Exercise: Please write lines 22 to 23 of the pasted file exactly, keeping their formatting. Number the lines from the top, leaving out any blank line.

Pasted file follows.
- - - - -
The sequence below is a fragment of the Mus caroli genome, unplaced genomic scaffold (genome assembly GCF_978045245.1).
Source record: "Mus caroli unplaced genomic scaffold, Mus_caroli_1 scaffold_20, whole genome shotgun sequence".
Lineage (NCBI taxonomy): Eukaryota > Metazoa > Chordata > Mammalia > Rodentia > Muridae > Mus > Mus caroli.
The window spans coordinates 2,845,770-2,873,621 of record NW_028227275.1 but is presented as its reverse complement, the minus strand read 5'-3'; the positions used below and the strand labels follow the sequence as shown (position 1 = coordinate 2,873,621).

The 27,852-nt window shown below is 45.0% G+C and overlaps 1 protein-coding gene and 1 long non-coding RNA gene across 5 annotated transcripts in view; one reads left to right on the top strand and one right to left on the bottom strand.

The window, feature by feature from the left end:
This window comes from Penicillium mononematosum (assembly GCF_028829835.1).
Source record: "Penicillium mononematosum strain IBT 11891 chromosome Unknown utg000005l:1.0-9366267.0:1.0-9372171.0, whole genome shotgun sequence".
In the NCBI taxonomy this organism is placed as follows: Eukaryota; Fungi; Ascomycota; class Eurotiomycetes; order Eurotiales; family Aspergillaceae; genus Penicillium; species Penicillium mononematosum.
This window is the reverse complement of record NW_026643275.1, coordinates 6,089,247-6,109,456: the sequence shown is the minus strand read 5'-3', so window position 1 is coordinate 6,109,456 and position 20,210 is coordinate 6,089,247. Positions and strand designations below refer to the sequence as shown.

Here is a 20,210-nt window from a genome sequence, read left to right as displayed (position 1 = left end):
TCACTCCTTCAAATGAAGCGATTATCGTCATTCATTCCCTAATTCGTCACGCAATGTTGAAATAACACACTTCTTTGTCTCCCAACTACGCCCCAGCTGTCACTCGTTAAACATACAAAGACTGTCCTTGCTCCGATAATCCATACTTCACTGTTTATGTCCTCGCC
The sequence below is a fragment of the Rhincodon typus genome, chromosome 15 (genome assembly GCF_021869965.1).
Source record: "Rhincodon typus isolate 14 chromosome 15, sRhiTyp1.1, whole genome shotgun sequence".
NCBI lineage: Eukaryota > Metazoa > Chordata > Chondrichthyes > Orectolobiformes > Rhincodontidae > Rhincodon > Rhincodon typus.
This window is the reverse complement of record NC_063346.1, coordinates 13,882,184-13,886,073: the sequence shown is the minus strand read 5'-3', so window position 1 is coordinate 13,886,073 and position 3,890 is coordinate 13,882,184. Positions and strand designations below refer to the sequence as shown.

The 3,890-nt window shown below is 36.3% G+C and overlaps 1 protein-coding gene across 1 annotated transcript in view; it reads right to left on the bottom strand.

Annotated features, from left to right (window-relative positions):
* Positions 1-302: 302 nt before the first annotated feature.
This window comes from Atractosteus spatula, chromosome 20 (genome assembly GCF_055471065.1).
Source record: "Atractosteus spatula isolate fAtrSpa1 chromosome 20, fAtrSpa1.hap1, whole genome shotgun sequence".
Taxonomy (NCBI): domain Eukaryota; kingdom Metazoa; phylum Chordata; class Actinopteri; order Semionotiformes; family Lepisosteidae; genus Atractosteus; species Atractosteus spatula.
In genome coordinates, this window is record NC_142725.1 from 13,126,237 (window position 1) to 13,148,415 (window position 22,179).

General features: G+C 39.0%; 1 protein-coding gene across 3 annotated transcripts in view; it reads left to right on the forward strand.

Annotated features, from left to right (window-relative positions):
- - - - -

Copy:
Taxonomy (NCBI): domain Eukaryota; kingdom Metazoa; phylum Chordata; class Actinopteri; order Semionotiformes; family Lepisosteidae; genus Atractosteus; species Atractosteus spatula.
In genome coordinates, this window is record NC_142725.1 from 13,126,237 (window position 1) to 13,148,415 (window position 22,179).